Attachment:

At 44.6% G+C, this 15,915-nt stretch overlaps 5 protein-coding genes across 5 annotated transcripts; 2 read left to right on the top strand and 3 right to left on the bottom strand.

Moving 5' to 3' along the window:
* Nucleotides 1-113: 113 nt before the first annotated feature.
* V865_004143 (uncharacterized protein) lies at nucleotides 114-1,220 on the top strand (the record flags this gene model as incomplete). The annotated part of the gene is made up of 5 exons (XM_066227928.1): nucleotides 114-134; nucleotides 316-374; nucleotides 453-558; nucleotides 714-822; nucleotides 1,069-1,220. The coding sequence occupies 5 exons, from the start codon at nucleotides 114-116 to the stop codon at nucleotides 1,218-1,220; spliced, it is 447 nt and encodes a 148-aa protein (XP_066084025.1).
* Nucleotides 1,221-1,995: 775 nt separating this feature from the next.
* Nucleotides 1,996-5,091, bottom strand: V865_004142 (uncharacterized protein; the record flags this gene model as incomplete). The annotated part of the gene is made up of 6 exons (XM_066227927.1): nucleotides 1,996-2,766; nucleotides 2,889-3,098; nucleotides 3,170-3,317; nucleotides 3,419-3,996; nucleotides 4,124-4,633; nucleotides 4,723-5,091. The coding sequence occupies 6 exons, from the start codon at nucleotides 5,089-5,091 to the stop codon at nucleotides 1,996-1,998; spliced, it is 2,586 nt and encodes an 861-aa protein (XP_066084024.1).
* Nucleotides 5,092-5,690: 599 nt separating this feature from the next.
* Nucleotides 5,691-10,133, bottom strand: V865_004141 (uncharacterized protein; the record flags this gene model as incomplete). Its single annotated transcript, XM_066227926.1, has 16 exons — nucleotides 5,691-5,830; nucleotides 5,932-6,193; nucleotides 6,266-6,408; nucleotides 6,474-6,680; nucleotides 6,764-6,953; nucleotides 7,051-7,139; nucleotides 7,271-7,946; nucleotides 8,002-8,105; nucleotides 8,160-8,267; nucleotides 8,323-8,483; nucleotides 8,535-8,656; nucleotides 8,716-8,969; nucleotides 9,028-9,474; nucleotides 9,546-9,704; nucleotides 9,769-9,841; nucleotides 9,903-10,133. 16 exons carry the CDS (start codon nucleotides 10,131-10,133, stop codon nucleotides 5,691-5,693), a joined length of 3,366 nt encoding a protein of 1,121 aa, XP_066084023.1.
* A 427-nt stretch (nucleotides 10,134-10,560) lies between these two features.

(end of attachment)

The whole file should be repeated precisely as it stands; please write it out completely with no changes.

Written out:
At 44.6% G+C, this 15,915-nt stretch overlaps 5 protein-coding genes across 5 annotated transcripts; 2 read left to right on the top strand and 3 right to left on the bottom strand.

Moving 5' to 3' along the window:
* Nucleotides 1-113: 113 nt before the first annotated feature.
* V865_004143 (uncharacterized protein) lies at nucleotides 114-1,220 on the top strand (the record flags this gene model as incomplete). The annotated part of the gene is made up of 5 exons (XM_066227928.1): nucleotides 114-134; nucleotides 316-374; nucleotides 453-558; nucleotides 714-822; nucleotides 1,069-1,220. The coding sequence occupies 5 exons, from the start codon at nucleotides 114-116 to the stop codon at nucleotides 1,218-1,220; spliced, it is 447 nt and encodes a 148-aa protein (XP_066084025.1).
* Nucleotides 1,221-1,995: 775 nt separating this feature from the next.
* Nucleotides 1,996-5,091, bottom strand: V865_004142 (uncharacterized protein; the record flags this gene model as incomplete). The annotated part of the gene is made up of 6 exons (XM_066227927.1): nucleotides 1,996-2,766; nucleotides 2,889-3,098; nucleotides 3,170-3,317; nucleotides 3,419-3,996; nucleotides 4,124-4,633; nucleotides 4,723-5,091. The coding sequence occupies 6 exons, from the start codon at nucleotides 5,089-5,091 to the stop codon at nucleotides 1,996-1,998; spliced, it is 2,586 nt and encodes an 861-aa protein (XP_066084024.1).
* Nucleotides 5,092-5,690: 599 nt separating this feature from the next.
* Nucleotides 5,691-10,133, bottom strand: V865_004141 (uncharacterized protein; the record flags this gene model as incomplete). Its single annotated transcript, XM_066227926.1, has 16 exons — nucleotides 5,691-5,830; nucleotides 5,932-6,193; nucleotides 6,266-6,408; nucleotides 6,474-6,680; nucleotides 6,764-6,953; nucleotides 7,051-7,139; nucleotides 7,271-7,946; nucleotides 8,002-8,105; nucleotides 8,160-8,267; nucleotides 8,323-8,483; nucleotides 8,535-8,656; nucleotides 8,716-8,969; nucleotides 9,028-9,474; nucleotides 9,546-9,704; nucleotides 9,769-9,841; nucleotides 9,903-10,133. 16 exons carry the CDS (start codon nucleotides 10,131-10,133, stop codon nucleotides 5,691-5,693), a joined length of 3,366 nt encoding a protein of 1,121 aa, XP_066084023.1.
* A 427-nt stretch (nucleotides 10,134-10,560) lies between these two features.